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A journey in search of a map thief


© St. Petersburg Times, published September 3, 2000

In The Island of Lost Maps reporter Miles Harvey goes in search of an elusive map thief with the improbable name of Gilbert Bland.

Bland was no ordinary thief. Armed with only a razor blade and a list of libraries that house books containing ancient maps, he crisscrossed the country (with forays into Canada), slipped unnoticed into dozens of rare book rooms, and then sliced up and smuggled out an estimated $500,000 worth of cartography. He sold his booty out of "a sleepy little office" called Antique Maps & Collectibles Ltd., which he opened in a strip mall in the Fort Lauderdale exurb of Tamarac, and he even dared to show up at two of the map industry's biggest conventions -- the Miami International Map Fair and the International Map Collectors' Society -- to hawk his purloined ware. In 1995, he was finally caught, the most prolific American map thief in history.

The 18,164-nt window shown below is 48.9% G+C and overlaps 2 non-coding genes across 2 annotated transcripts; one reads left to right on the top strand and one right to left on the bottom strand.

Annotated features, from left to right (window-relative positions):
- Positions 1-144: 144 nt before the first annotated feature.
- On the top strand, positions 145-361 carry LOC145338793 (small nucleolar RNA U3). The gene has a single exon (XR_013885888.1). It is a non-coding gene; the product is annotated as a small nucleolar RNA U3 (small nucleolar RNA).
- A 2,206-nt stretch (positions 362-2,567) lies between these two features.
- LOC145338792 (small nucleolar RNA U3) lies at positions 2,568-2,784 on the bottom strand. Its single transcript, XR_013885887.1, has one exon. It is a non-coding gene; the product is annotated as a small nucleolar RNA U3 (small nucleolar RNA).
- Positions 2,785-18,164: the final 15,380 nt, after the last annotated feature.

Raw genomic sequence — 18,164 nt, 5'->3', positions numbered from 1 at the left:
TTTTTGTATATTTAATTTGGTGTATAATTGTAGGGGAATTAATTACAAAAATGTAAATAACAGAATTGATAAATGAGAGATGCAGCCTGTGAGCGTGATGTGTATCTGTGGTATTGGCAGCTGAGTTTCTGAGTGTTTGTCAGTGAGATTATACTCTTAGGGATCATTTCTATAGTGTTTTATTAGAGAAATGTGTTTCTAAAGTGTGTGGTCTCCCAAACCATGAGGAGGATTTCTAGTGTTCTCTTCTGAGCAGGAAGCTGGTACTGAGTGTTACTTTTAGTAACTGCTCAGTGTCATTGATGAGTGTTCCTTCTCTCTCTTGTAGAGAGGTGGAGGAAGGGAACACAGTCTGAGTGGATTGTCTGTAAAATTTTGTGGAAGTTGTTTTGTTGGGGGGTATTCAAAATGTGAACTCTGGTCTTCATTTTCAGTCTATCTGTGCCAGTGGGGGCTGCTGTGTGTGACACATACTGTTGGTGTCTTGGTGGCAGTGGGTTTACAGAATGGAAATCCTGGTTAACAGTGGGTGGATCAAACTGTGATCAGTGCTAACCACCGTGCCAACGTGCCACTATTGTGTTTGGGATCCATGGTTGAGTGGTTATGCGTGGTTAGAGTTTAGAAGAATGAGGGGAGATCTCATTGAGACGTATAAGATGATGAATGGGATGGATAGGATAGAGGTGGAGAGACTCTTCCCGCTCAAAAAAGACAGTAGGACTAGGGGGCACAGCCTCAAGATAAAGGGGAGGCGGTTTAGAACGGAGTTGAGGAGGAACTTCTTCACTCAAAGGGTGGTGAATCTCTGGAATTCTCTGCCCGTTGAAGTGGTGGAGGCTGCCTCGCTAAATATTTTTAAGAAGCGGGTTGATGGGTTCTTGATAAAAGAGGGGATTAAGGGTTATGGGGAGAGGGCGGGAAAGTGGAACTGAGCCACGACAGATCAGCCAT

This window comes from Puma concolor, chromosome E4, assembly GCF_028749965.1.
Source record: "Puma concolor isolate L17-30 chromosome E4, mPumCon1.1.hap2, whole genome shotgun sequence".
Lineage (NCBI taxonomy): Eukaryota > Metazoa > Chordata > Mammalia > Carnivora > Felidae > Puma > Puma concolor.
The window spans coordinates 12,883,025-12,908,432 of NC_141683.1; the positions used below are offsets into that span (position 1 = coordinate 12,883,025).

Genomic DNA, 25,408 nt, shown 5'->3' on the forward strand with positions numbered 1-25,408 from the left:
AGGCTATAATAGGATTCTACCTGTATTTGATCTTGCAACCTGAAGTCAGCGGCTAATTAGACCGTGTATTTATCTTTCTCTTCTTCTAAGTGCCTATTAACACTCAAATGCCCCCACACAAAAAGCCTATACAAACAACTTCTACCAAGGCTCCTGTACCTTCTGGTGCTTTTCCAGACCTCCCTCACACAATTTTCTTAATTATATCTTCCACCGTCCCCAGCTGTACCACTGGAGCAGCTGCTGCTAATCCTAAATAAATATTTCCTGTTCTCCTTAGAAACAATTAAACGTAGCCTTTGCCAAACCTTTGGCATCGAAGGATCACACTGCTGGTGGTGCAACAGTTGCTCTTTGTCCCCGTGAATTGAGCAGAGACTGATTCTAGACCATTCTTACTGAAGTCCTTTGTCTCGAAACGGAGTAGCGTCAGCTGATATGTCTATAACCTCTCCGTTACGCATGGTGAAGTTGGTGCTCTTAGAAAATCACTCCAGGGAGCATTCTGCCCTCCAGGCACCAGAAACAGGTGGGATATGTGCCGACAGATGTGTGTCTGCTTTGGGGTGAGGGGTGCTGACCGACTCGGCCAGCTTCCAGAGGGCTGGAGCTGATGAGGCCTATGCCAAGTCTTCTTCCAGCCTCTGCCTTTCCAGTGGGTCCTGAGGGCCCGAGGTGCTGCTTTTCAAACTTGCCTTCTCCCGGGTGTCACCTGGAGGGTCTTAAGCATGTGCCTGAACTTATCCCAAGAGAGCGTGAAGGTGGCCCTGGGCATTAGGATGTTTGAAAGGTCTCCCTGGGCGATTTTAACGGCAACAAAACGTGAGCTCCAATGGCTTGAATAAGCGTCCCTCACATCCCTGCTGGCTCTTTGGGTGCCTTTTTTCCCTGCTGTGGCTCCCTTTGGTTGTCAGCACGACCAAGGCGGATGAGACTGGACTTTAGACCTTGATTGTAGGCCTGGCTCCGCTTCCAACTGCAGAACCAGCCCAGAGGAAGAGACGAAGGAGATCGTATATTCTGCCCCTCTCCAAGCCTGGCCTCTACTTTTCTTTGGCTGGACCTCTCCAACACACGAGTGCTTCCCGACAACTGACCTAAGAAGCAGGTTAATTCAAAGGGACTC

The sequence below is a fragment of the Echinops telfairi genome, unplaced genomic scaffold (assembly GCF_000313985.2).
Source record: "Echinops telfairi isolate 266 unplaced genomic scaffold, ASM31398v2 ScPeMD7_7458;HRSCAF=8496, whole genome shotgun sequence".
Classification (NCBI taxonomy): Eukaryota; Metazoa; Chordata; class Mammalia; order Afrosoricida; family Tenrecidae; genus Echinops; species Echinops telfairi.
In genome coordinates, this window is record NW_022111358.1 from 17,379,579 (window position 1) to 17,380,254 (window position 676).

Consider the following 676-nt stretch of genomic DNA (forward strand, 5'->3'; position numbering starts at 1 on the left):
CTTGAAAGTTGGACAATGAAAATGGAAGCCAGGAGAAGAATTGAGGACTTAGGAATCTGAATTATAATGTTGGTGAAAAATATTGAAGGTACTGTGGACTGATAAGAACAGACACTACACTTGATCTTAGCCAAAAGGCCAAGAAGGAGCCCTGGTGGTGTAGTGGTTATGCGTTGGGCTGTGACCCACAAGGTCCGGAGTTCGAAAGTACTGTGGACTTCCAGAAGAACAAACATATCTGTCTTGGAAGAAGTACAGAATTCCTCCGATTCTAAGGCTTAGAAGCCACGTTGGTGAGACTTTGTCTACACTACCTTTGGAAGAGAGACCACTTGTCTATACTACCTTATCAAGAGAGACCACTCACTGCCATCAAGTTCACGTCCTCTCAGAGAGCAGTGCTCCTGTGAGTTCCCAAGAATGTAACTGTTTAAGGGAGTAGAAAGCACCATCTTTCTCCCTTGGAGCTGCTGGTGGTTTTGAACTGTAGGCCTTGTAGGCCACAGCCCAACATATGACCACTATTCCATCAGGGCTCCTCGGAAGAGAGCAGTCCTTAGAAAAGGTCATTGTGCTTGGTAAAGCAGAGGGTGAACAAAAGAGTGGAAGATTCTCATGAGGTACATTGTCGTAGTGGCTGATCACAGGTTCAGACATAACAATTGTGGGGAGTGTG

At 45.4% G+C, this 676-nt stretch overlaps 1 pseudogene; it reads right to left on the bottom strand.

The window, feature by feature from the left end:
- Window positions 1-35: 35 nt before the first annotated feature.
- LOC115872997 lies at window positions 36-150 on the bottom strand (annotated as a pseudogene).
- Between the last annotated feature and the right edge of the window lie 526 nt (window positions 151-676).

Harvey tries gamely to pump up Bland. He even dubs him "the Al Capone of cartography." But, in truth, the maplifter, who had had much more mundane run-ins with the law throughout his life, turns out to be as colorless as his name. "Bland was less of a con man than an un man, inducing mindfulness, lulling people into believing he was simply not worth much thought one way or another," writes Harvey. Or as one dealer put it: "Mr. Bland was bland. He looked bland, he sounded bland, he acted bland. There was no personality: nothing there."

What is far from bland though, as Harvey discovers, is the world of maps into which the map-grabber wandered. And it is into this colorful territory that Harvey plunges us as he tracks down the enigmatic Mr. Bland.

Along the route, we meet map dealers such as the anything-but-dull W. Graham Arader, a bombastic map mogul, whose entrepreneurial spirit has contributed to driving up the prices of old maps to their current astronomical levels. We meet map collectors such as the man Harvey calls Mr. Atlas, a "giant collector" of everything from map shirts and map ties to a "mind-boggling blur of masterpieces," including a 1915 beauty that is one of the first atlas maps to depict the New World. We meet psychoanalysts such as Werner Muensterberger, author of Collecting: An Unruly Passion, who treat those suffering from map mania.